Sun Protection During Outdoor Activities

Would you prefer to walk outside into a beautiful sunny day or would you rather encounter a dreary, wet outdoor experience?  The chances are extremely high that you would embrace the sunny day without hesitation, and why not?    

Being outside on a sunny day can quickly improve your mood. Not only can it be an extremely enjoyable experience to absorb the warmth of the sun, but it is widely believed that the process of being exposed to the sun can create the release of serotonin into your system. This chemical reduces depression and stabilizes anxiety, which clears a path for you to become happier.

However, while you should take advantage of a picturesque day any time that you have an opportunity, it is also important to use good judgment regarding how long you expose yourself to the ultraviolet (UV) radiation from the sun.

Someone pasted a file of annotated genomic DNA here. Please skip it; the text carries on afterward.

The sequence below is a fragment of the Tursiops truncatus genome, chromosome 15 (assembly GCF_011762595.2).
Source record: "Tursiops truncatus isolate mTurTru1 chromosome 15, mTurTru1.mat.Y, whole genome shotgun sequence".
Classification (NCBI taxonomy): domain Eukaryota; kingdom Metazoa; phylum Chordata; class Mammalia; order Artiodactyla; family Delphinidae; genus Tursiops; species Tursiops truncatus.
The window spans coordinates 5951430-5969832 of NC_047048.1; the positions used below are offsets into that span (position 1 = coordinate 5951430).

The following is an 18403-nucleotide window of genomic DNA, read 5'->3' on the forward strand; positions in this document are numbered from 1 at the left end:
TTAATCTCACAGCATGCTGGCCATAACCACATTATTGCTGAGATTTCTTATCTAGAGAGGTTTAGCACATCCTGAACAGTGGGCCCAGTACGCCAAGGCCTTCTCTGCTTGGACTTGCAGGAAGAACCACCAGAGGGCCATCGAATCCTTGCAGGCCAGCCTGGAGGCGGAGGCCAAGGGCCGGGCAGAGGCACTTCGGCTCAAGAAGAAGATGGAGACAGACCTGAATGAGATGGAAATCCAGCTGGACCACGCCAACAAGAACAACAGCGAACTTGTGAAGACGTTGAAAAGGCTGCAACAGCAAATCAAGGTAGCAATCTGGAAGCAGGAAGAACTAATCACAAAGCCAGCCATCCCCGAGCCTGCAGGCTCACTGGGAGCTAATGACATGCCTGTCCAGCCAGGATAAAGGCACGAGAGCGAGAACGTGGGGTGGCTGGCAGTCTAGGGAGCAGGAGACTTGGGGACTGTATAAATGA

This will remain the primary message that is contained throughout this article because excessive exposure to the sun can trigger multiple problems. Instead, it is wise to manage how we spend time outdoors, despite the fact that it can be extremely enticing to soak in the warmth from the largest object in our solar system.

How The Sun Impacts Our Skin

UV rays are invisible energy, and the sunlight is the main source for these types of rays. The two forms of UV rays that are able to penetrate the earth’s surface are UVA and UVB rays – both of which can be problematic for your skin. However, UVA rays are more prevalent and cause various forms of damage if we disregard the effects of these rays.